For my travel log this week I decided that the best person to have a conversation with would be my Italian professor, Emanuela. Emanuela was born and raised in the city of Florence and is now living in Florence herself with her husband and young daughter. Speaking with my Italian professor on the topic of cultural comparisons was very interesting because we were able to apply the things we have been learning in class about the Italian language and culture to our discussion.
The first topic noted in the review guide for “Studying and Learning Abroad” is something that we discussed extensively: the idea of change. In America change is usually a good thing, a process that involves innovation and improvement for the advancement of our community. Here in Italy, however, people have quite the opposite view of change. In Italy change is, for the most part, resisted unless there is an obvious need for it. This is something that I have noticed very much in my every day life here in Florence. There are many aspects of the Italian lifestyle that seem outdated or old fashioned. For example, things such as fast food and ordering a coffee to-go are frowned upon and many technologies that we take for granted in America such as drying machines are almost non existent. We talked about some possible reasons for this, and what we concluded is that this has to do with the both the extensive history of Italy as well as the traditional lifestyle of the Italian people. The Italian people are a part of a culture that has been sustained for nearly thousands of years and therefore live by the motto “if it ain’t broke, don’t fix it” so to speak. The emphasis on living a traditional lifestyle deters the Italian people from change.
Another topic that we spent a lot of time talking about is the idea of independence versus dependence and how those concepts are viewed by our respective cultures. In America, independence at a young age is a sign of success and demonstrates good character. College-age students like myself and people in their early twenties tend to move out of their homes and become independent at a very early age. The Italian people, however, tend to depend on their parents until much later in life. The idea of moving out of the house to attend college at age 18 is very foreign and strange to the Italian people. Instead, people here usually live at home during their time at university and, in many cases, young men do not move out and live on their own until well into their thirties. This is actually a contemporary issue that we had previously discussed in my Italian class, and there is even a word for this type of person. “Un mammone” which basically means “mama’s boy” is a word created by the Italian people to refer to men who depend on their mother’s until much later in life. In America this would be viewed as a sign of weakness while in Italy this is the norm.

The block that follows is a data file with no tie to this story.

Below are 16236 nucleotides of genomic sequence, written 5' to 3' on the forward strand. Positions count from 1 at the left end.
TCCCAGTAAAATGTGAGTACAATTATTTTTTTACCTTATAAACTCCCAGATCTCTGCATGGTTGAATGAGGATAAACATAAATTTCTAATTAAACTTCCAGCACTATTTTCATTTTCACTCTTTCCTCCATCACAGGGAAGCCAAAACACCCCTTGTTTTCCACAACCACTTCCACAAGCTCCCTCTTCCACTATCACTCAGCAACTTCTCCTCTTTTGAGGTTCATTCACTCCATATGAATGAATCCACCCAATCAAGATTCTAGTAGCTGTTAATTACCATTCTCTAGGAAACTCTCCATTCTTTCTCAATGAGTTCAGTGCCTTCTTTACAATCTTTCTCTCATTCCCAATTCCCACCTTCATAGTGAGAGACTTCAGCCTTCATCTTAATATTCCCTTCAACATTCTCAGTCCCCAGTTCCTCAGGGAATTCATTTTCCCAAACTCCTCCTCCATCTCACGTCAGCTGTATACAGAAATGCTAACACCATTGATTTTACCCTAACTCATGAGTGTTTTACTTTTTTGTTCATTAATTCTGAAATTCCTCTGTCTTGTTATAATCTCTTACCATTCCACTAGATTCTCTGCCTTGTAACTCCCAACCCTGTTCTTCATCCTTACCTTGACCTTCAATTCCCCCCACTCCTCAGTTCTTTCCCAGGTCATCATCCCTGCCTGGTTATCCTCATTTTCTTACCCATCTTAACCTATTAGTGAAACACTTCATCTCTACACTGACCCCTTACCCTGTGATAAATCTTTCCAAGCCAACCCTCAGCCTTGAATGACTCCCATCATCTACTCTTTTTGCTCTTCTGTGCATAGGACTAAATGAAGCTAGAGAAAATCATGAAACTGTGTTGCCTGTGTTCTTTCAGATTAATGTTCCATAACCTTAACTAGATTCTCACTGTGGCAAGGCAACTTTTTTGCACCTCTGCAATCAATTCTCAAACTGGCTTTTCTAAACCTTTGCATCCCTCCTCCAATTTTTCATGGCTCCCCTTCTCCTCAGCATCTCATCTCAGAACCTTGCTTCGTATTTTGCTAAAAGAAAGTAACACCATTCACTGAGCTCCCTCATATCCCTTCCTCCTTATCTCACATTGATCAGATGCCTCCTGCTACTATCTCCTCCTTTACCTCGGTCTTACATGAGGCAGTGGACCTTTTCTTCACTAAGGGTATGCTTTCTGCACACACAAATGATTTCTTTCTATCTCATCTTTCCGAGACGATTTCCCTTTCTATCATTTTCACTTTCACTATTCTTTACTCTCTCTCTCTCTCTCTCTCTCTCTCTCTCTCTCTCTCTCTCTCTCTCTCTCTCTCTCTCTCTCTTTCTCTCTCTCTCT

The topic of informality versus formality was interesting to talk about because it relates directly to our Italian language class. There is an entire part of the Italian language devoted solely to formal conversations, which reflects the emphasis on and positive view of formality. Whether you are in a classroom, entering a local business or shop, or writing a formal email there is such an emphasis formality. Speaking in formal language shows that you are a respectful and well-educated person. In America, on the other hand, there is more of an appeal to speaking and acting informally around others. This allows us as individuals to establish more of a connection with other individuals and to show equality. There is also a growing concept in the business world that “informal is formal” causing people to use less formal language even when in a formal setting. This is something that my Italian professor found very interesting.
Studying abroad is more than just a vacation. It is a once in a lifetime opportunity to both live and immerse oneself in another culture. That is why it is important to take the times to speak with individuals who were born in raised in another culture. I was born and raised in America and Emanuela was born and raised in Italy, so we are both “experts” on our own cultures with unbiased, firsthand experience on the topic. As a result of our different backgrounds, our conversation quickly became an equal exchange of ideas and information from which we both benefitted greatly.